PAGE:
Proposed engineering method could help make buildings and bridges safer
Pearlitic steel, or pearlite, is one of the strongest materials in the world, and can be made into long, thin wires. The strength of pearlite allows it to support very heavy weight, and it has the unique ability to stretch and contract without breaking (ductility). Ductility is important for building bridges, because even very strong materials can break when subjected to stretching if they are not ductile enough. This is why structures made of concrete can still collapse during violent earthquakes. Pearlite is used for suspension bridges to help them withstand strong shaking while supporting heavy weight.
Pearlite is made of alternating nanolayers of cementite and ferrite. The cementite makes it strong, while the ferrite makes it ductile. However, until now, researchers did not know exactly how the two worked together to give pearlite its special quality, or how to control their dynamics to engineer an even better material. Researchers at Kanazawa University have discovered that disruptions, or dislocations, in the arrangement of atoms along the interface between a cementite and a ferrite layer protect the cementite from fracturing under stretching or compression. Their study was published last month in the journal Acta Materialia.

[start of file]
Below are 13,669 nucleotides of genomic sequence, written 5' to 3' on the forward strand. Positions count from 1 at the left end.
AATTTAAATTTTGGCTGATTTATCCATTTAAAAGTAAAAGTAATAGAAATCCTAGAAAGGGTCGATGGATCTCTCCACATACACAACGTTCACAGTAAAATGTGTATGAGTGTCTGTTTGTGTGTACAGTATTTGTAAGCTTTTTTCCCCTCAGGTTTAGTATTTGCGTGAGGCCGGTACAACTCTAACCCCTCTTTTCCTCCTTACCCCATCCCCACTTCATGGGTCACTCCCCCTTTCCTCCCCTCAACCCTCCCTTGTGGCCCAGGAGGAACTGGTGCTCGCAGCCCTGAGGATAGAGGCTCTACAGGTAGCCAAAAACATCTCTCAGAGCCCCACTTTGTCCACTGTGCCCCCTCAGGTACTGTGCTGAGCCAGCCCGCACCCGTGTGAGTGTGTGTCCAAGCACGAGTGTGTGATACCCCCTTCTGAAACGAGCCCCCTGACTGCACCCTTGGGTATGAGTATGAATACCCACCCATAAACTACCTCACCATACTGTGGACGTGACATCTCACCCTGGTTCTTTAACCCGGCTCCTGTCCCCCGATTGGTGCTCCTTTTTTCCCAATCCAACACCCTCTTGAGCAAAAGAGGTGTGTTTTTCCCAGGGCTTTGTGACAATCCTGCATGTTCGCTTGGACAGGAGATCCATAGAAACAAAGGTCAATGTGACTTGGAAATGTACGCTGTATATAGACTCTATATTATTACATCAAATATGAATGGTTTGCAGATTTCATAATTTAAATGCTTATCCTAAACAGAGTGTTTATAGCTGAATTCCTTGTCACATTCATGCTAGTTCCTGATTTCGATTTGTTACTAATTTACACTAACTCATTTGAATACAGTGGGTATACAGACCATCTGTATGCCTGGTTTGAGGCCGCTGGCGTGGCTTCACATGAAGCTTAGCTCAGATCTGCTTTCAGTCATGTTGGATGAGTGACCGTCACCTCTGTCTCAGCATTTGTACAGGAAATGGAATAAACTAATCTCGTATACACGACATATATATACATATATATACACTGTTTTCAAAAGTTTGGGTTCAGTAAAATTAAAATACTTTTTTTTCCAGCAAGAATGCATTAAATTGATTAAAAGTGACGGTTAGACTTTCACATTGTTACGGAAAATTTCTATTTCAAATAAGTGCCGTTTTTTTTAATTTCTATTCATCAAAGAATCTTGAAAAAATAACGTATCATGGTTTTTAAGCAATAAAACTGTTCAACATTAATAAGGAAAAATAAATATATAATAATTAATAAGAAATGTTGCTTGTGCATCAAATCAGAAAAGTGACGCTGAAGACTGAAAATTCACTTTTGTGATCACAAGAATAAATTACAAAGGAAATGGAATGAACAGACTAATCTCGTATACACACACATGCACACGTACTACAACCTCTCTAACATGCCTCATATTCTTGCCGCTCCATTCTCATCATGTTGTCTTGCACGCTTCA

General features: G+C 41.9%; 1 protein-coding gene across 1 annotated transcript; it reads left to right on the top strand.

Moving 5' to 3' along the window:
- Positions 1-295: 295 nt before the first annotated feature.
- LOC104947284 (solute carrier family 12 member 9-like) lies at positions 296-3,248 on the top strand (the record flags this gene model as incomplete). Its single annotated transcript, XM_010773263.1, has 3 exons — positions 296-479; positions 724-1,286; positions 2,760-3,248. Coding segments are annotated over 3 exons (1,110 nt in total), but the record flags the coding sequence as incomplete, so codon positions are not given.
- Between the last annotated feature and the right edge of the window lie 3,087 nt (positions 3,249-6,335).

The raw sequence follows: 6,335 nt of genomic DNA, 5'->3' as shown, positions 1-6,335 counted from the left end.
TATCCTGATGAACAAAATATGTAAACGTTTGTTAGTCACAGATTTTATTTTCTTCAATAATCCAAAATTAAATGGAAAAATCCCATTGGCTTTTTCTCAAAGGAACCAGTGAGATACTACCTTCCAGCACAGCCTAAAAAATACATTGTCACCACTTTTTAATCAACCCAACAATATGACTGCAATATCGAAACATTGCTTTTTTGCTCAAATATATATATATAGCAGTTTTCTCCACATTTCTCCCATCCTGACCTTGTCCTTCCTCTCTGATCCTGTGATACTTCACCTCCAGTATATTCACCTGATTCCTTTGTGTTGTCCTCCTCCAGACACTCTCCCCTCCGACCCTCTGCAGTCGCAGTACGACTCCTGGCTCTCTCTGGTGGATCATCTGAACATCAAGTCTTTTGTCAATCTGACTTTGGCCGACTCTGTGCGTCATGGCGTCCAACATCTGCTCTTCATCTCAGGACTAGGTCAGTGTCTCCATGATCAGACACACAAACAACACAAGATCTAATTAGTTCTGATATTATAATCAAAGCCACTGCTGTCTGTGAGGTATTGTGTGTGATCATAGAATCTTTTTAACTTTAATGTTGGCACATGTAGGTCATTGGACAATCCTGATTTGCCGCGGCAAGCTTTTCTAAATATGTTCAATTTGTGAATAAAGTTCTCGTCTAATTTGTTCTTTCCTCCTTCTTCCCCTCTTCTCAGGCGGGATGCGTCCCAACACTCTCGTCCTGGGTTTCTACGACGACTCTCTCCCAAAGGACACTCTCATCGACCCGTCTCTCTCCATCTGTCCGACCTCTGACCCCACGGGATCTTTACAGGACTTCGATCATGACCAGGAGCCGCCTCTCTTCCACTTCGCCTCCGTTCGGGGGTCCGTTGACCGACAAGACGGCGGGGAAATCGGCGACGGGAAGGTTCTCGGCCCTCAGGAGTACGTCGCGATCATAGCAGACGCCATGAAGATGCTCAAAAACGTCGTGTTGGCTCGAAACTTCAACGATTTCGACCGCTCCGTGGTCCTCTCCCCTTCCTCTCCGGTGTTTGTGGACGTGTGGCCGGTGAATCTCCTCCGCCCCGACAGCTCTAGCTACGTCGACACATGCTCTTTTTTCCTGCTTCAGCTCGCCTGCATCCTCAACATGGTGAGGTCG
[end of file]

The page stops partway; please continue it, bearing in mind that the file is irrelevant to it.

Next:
"The spacing between dislocations on a cementite-ferrite interface determines how deformation travels through the nanolayers," the authors say. "Manipulating the dislocation structure and the distance between dislocations can control the ductility of pearlite."
The researchers used computer simulations to see how a pearlite wire would deform with dislocations of different orientations and different distances between them along the ferrite-cementite interface. They found that particular dislocation structures and distances could stop cracks from forming or spreading throughout the cementite layer.
"Increasing the ductility of pearlite means it can resist more shearing stress without breaking or tearing," say the authors. This may lead to a new generation of materials for constructing buildings and bridges that can withstand stronger earthquakes.
The researchers believe manipulating dislocations consisting of entire clusters of atoms could be a general technique for enhancing not only ductility but other properties of materials to meet particular engineering and construction needs.